As anyone who watched 1980s television—or, specifically, 1980s commercials—can tell you, there’s an appeal in contrasts. In this case, I’m thinking of the old “you got chocolate in my peanut butter” ad campaign, which posited that two things that you liked might be even better when combined. This combination has gone from novelty to ubiquity when it comes to bourbon barrel-aged beers, which shifted from outliers in the beer world to a common sight. This is not to denigrate this style, which I’m decidedly fond of; instead, it’s to say that something that once felt adventurous has shifted to being decidedly reliable.
The fact that breweries are now veering into different varieties of barrel aging isn’t all that surprising. When thinking about the appeal of a Scotch cask-aged beer, it might make sense to think a little about barrel-aged beers in general. There are certain bourbons that are hailed for a set of flavors that translate well into thicker, darker beers. Scotch is a more complex creature: Do you prefer something with peat? Smokiness? Floral qualities? Because of this, beer aged in Scotch barrels is going to be a much less predictable experience.
Goose Island's Islay Barrel-Aged Imperial Stout matures for 17 months in Ardbeg whisky barrels—which falls on the peatier side of the single malt spectrum. Initially, upon looking at it, the first thing that I notice is its color: It’s pitch black, so dark that I couldn’t even make out the shapes of my fingers on the other side of the glass. A peaty smell emerged when I sniffed it; the bottle, too, smelled not unlike a recently-opened bottle of single malt.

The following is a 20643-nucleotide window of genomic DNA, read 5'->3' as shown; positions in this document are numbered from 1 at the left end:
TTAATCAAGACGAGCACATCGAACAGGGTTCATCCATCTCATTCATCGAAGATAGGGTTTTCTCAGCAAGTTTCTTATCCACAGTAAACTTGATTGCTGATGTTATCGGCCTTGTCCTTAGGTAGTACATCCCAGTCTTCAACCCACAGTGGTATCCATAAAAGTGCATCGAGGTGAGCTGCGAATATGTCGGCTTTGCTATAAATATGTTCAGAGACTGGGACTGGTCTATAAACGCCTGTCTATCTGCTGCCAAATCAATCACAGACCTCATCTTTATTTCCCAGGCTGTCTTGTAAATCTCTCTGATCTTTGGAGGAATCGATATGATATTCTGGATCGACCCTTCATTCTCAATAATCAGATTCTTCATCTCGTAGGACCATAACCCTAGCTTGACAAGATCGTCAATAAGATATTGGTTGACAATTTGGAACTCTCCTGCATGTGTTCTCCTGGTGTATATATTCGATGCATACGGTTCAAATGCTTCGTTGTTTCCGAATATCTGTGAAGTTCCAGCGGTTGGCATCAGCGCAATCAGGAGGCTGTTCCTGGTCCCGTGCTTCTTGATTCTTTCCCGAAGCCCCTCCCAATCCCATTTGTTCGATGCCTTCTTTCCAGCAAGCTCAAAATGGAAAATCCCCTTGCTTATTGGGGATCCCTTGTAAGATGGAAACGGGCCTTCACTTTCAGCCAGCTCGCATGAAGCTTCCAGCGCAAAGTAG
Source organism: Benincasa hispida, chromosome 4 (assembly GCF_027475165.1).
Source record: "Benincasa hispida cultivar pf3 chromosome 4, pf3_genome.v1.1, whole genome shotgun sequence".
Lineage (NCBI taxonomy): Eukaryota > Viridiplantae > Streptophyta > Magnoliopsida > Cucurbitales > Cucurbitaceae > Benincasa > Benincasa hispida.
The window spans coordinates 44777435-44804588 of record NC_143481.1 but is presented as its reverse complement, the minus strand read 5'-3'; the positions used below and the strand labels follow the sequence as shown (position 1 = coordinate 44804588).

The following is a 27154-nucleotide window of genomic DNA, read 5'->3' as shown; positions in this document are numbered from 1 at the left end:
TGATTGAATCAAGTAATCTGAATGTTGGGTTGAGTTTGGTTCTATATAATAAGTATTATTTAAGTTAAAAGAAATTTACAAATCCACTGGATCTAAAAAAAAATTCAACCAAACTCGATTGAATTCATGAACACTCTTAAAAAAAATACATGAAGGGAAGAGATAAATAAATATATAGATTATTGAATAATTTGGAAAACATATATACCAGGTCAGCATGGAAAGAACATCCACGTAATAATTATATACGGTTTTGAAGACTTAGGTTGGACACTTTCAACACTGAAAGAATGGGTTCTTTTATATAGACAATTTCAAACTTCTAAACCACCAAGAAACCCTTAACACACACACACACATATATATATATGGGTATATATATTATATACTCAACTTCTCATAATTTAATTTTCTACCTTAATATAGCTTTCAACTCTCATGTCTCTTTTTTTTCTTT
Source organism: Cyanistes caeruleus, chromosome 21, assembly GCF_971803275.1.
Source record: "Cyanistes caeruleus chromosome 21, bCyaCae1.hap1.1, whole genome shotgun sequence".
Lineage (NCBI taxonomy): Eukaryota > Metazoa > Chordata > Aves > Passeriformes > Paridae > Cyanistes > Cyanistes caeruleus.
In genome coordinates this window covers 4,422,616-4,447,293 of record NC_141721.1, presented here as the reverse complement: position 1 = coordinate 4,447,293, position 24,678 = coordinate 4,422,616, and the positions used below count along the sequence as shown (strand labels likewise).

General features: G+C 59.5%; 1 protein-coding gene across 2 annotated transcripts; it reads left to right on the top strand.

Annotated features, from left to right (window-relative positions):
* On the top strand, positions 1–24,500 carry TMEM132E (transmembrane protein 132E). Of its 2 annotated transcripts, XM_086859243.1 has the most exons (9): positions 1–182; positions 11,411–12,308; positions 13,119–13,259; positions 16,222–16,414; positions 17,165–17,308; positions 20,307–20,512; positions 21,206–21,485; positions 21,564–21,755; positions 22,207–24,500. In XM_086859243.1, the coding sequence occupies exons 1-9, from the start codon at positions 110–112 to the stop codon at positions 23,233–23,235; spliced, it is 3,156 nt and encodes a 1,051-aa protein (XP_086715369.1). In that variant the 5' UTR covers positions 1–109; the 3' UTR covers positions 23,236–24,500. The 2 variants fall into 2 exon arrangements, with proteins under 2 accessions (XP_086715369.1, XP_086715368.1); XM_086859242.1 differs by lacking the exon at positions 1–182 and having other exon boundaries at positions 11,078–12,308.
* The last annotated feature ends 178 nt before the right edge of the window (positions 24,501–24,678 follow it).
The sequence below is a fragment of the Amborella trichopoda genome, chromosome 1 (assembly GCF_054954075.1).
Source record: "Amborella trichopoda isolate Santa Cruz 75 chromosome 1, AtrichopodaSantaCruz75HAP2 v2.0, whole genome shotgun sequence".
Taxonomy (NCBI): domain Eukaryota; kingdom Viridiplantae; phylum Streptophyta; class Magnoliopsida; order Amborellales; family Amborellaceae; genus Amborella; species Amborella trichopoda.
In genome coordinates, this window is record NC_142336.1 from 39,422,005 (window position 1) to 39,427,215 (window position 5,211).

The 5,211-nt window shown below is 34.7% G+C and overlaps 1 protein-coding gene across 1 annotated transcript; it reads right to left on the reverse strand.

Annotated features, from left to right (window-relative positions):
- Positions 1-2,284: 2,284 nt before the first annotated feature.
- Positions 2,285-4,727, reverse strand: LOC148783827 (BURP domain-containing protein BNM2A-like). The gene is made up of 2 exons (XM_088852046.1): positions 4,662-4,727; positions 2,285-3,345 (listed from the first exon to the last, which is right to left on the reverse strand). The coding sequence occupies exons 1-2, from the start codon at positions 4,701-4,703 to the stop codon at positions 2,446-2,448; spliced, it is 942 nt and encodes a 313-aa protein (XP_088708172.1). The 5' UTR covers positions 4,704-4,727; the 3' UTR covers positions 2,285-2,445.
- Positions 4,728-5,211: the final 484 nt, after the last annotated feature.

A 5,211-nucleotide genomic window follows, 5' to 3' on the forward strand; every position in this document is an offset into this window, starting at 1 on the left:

Compared to bourbon barrel-aged stouts, this is a lot more complex and a bit harder to get a handle on.”
When I tasted it, things turned interesting and, occasionally, contradictory. This stout is, like many good stouts, smooth. It picked up a lot of the flavor of the cask, though, which caused an odd layering sensation if consumed too quickly. The sweeter part of the stout’s taste hits on one level, while the smokiness from the whisky makes its way to an entirely different part of the mouth. On the first sip, the sensation was not unlike drinking two different things at the same time, if those two things managed to remain distinct as they were consumed.
Much like Scotch itself, this is a sipping beer. Doing so lets its flavors emerge more slowly and in tandem. There’s some spiciness, lots of peat, lots of smoke. The imperial stout acts as a kind of leveling agent, establishing a tasty and steady flavor over which the tastes from the cask can play out.
The end result makes for a beer that’s an acquired taste—compared to bourbon barrel-aged stouts, this is a lot more complex and a bit harder to get a handle on. It’s also quite strong at 13.4% ABV, but it doesn’t necessarily taste like it—and so you could quaff away if you so desired. But this is, ultimately, a beer to sit with, to savor, and to occasionally ponder.